So, if you’ve got Shimano 105 or better on your entry-level bike (I did), don’t worry about upgrading the drivetrain unless you want to. With an 8 or 9 speed rear cassette, getting into an 11 speed would be a good idea and it’ll actually save you some weight over both the 8 and 9 speed transmission. You’ll need new shifters, new derailleurs, a new cassette and enough know-how to put it all together… along with the aforementioned crank. This upgrade is expensive. I’d go with 105 for a budget and Ultegra if you’ve got some cash to spend.
That’s all of the big weight savings items. Depending on your original equipment, you’ll be down about three or four pounds at this point.
Next in importance is the stem. Most people just go with what comes on the bike, but you can save almost a quarter-pound with a decent stem upgrade. I went with a FSA carbon fiber wrapped alloy stem and saved about 100 grams. This upgrade own’t make a difference in performance so it’s not entirely necessary – especially considering a good stem will set you back almost $200.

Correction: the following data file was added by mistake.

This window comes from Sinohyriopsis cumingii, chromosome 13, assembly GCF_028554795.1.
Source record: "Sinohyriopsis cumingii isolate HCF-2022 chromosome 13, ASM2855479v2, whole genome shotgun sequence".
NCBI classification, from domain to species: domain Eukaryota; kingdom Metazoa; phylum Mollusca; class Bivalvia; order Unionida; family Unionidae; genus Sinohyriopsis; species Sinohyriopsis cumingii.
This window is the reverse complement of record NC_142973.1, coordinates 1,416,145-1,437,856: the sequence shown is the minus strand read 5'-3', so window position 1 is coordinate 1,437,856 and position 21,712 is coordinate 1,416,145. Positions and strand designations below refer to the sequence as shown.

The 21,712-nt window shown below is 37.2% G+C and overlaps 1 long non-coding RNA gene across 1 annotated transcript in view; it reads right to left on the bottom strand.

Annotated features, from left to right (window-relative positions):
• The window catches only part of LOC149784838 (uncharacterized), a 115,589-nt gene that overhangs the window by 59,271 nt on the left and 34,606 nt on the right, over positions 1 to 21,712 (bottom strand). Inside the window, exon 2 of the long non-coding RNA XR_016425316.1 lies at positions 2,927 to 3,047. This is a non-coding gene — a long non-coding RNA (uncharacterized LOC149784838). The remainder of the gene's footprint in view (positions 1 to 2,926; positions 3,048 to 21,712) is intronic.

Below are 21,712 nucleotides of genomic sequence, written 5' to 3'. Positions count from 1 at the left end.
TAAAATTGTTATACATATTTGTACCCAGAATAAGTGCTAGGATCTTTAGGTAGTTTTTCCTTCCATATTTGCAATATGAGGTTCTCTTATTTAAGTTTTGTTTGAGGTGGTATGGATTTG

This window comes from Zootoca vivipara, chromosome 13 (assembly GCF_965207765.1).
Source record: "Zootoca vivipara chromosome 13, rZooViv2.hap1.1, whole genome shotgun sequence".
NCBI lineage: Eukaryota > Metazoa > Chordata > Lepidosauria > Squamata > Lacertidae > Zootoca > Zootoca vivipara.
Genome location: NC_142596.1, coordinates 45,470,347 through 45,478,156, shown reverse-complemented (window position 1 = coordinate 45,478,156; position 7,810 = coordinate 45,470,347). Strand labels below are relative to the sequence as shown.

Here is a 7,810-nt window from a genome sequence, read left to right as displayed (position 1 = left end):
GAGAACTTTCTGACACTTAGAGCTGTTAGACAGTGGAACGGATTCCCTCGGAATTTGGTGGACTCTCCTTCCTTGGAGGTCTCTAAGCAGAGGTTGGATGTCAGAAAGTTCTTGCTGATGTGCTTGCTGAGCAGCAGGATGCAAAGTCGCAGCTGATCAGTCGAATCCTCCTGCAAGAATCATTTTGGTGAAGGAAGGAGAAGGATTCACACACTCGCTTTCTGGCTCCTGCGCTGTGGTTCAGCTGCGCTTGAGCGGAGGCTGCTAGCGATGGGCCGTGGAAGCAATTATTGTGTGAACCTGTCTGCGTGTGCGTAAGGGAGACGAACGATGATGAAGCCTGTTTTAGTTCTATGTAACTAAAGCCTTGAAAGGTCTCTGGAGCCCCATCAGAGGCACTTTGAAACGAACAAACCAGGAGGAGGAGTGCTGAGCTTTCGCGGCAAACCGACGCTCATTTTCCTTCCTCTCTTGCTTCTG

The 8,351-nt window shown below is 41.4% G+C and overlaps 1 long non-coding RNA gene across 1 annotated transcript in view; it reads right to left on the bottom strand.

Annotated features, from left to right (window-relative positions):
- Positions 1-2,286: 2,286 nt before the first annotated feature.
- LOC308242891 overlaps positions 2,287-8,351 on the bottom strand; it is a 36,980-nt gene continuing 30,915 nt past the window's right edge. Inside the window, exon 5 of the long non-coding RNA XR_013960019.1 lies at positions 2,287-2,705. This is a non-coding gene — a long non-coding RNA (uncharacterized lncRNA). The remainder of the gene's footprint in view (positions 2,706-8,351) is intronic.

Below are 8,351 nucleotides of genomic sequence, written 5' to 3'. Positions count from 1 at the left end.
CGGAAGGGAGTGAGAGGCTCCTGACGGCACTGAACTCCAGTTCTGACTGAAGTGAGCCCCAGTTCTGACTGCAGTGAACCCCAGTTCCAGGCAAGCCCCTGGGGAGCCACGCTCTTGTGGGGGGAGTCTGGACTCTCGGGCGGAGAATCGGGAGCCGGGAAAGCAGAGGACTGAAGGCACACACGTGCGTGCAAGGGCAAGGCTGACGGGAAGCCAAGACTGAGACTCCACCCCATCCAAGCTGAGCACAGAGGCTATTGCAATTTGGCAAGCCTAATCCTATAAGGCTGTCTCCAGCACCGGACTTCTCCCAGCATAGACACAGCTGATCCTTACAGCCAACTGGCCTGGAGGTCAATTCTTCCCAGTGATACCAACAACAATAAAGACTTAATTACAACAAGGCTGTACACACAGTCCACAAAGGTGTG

Lastly, and this could be a big deal depending on how entry-level your bike was when you bought it, I bought a decent set of brakes for my Venge. The 105 brake calipers that came on the bike were fantastic but I dropped a little weight picked up a lot of style points for the upgrade. If you’ve got something like Axis brakes on your bike, the upgrade should save a little bit of weight and your brakes will likely work much better.
Last up, you’ve got the bottle cages. Alloy cages are heavy. Plastic cages are a little better, but decent carbon fiber cages can really add to an already nice bike’s looks. They add nothing in terms of aerodynamics and only drop a handful of grams, so they’re unnecessary unless you’ve got the want to and about $60 to $80 for the pair. Mine are from Blackburn:
In the end, you’re going to want to figure out what you need and what you want… and what you can live without. The wheels are a must. Decent brakes are wise. The crank and drivetrain are nice if you’ve got some money to spend, and the brakes and stem are more in the luxury category.
Whatever you do, push those pedals hard and ride that ride with a smile.